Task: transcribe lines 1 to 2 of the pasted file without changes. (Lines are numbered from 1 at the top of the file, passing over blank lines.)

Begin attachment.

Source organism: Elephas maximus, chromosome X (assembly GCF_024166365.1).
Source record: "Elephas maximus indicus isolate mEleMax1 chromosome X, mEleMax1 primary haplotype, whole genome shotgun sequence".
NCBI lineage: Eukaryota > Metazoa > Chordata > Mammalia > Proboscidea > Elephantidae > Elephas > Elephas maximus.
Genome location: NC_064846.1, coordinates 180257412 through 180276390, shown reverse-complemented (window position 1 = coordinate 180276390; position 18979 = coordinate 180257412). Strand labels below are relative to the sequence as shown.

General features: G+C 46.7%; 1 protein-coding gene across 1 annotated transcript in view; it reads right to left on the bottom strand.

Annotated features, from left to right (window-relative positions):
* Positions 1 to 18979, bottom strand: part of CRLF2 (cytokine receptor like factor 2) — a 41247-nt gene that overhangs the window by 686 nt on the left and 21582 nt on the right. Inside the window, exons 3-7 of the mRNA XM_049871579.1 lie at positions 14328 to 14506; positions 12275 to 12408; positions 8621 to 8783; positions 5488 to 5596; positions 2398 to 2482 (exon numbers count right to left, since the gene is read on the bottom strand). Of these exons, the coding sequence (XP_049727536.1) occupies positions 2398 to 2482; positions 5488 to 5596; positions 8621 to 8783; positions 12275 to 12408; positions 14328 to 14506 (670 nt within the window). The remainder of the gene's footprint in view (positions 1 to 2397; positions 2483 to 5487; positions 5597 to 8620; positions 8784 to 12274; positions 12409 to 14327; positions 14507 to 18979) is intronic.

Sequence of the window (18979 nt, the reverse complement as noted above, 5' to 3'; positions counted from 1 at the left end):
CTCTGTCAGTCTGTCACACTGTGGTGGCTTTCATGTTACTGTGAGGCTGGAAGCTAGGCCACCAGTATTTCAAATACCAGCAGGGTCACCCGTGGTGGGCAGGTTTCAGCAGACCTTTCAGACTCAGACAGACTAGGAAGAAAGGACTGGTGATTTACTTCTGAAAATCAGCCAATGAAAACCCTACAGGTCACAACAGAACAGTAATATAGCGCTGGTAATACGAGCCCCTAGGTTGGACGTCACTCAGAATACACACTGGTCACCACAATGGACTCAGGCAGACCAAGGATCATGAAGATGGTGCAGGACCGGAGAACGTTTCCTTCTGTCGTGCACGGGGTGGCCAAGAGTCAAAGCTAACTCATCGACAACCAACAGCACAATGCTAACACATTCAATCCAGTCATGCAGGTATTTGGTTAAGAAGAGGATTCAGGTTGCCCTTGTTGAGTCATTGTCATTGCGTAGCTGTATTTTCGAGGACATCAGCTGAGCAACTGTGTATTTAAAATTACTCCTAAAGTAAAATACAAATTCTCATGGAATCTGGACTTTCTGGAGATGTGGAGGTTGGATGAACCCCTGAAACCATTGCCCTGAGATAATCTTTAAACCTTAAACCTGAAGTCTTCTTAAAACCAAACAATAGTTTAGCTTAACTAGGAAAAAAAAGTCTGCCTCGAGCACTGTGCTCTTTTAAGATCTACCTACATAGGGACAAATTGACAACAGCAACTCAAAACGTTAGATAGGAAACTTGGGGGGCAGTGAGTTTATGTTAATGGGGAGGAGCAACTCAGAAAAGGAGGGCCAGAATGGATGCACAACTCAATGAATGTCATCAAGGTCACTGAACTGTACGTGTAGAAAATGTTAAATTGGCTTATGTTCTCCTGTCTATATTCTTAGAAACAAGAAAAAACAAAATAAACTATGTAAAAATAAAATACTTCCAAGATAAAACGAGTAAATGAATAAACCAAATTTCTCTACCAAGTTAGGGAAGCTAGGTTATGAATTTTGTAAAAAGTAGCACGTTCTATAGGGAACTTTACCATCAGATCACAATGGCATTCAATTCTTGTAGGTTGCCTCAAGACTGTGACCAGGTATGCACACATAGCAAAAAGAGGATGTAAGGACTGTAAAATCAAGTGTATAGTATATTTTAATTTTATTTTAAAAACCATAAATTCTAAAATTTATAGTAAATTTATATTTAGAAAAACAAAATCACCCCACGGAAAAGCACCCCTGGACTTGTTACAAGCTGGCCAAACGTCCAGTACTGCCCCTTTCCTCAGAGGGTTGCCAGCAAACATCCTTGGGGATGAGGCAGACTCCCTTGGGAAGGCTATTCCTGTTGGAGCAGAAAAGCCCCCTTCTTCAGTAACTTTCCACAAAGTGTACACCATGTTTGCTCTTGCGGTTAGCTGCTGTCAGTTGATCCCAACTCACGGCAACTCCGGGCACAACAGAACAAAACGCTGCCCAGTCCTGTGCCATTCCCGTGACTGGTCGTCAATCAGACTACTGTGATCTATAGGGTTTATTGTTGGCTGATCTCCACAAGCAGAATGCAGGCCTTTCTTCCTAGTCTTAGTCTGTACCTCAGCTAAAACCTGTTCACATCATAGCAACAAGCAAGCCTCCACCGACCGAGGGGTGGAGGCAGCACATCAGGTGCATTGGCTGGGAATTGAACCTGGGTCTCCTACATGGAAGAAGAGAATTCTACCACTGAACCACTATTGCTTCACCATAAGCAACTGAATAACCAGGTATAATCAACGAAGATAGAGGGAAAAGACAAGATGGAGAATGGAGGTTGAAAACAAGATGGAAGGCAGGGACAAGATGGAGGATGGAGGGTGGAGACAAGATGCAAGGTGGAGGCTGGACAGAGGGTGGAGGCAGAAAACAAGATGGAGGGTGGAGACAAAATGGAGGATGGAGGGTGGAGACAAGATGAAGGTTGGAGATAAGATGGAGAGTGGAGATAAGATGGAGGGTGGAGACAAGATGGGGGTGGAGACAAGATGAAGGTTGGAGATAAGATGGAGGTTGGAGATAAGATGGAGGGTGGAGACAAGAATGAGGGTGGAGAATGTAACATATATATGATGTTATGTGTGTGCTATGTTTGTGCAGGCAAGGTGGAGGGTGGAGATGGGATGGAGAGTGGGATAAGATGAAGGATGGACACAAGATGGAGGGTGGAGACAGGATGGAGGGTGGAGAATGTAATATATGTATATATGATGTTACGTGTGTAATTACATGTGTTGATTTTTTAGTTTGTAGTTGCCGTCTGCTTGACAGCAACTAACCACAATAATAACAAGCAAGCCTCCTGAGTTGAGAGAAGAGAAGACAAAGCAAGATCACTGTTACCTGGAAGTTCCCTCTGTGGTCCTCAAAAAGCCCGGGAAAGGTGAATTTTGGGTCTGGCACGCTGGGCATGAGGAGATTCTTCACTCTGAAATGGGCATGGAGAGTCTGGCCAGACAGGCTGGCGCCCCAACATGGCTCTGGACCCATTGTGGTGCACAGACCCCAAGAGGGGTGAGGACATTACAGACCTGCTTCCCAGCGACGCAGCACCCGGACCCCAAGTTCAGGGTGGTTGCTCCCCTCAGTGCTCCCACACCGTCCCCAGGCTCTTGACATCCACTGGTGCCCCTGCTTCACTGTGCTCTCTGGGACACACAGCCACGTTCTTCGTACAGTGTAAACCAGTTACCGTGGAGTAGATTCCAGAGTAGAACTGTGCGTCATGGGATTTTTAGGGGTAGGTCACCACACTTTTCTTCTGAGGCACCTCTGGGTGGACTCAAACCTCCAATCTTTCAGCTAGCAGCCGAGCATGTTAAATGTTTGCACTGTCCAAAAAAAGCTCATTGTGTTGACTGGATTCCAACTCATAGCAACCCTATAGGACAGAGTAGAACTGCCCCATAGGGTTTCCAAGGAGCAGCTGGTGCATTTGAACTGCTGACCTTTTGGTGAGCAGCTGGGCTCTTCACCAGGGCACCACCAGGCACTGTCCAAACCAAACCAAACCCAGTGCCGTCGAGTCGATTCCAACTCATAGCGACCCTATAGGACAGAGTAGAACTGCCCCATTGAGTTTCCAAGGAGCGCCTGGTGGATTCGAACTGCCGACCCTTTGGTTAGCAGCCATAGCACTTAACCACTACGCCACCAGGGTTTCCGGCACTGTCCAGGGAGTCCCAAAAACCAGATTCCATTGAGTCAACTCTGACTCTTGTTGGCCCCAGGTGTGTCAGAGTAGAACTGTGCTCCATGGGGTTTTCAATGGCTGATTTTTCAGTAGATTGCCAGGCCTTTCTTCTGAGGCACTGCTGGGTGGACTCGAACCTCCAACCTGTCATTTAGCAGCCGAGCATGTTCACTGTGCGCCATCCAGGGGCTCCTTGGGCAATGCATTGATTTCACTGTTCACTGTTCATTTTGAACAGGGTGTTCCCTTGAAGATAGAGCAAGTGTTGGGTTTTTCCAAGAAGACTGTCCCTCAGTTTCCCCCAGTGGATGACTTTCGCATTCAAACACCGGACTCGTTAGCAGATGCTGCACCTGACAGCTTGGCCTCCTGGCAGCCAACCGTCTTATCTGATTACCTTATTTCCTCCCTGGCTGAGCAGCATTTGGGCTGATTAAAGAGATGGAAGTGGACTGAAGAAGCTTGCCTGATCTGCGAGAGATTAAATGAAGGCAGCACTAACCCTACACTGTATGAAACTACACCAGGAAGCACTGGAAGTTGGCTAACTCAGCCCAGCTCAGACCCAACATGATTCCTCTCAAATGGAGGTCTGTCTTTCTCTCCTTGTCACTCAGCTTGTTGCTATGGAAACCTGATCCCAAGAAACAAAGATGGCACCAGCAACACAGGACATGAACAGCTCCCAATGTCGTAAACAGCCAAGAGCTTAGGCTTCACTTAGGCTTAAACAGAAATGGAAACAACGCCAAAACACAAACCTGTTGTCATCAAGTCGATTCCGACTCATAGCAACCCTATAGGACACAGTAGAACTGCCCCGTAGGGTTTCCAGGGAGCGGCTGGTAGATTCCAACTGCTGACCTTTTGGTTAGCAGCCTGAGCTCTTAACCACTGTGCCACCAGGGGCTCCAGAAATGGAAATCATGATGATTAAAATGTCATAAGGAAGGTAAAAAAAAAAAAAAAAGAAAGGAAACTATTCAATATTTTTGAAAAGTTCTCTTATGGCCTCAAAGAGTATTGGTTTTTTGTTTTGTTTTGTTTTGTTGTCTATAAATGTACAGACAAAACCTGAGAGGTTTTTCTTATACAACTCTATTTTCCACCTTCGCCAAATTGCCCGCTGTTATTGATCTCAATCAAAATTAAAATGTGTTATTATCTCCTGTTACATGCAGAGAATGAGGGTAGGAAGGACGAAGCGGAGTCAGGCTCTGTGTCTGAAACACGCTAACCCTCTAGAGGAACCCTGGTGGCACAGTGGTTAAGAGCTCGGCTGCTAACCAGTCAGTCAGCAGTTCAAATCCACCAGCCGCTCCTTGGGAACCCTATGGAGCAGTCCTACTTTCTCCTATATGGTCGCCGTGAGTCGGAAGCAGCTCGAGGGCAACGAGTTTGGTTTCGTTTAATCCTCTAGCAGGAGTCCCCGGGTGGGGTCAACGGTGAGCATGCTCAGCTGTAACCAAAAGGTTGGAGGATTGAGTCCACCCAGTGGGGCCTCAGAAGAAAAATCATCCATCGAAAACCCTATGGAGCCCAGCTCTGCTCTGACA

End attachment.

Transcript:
Source organism: Elephas maximus, chromosome X (assembly GCF_024166365.1).
Source record: "Elephas maximus indicus isolate mEleMax1 chromosome X, mEleMax1 primary haplotype, whole genome shotgun sequence".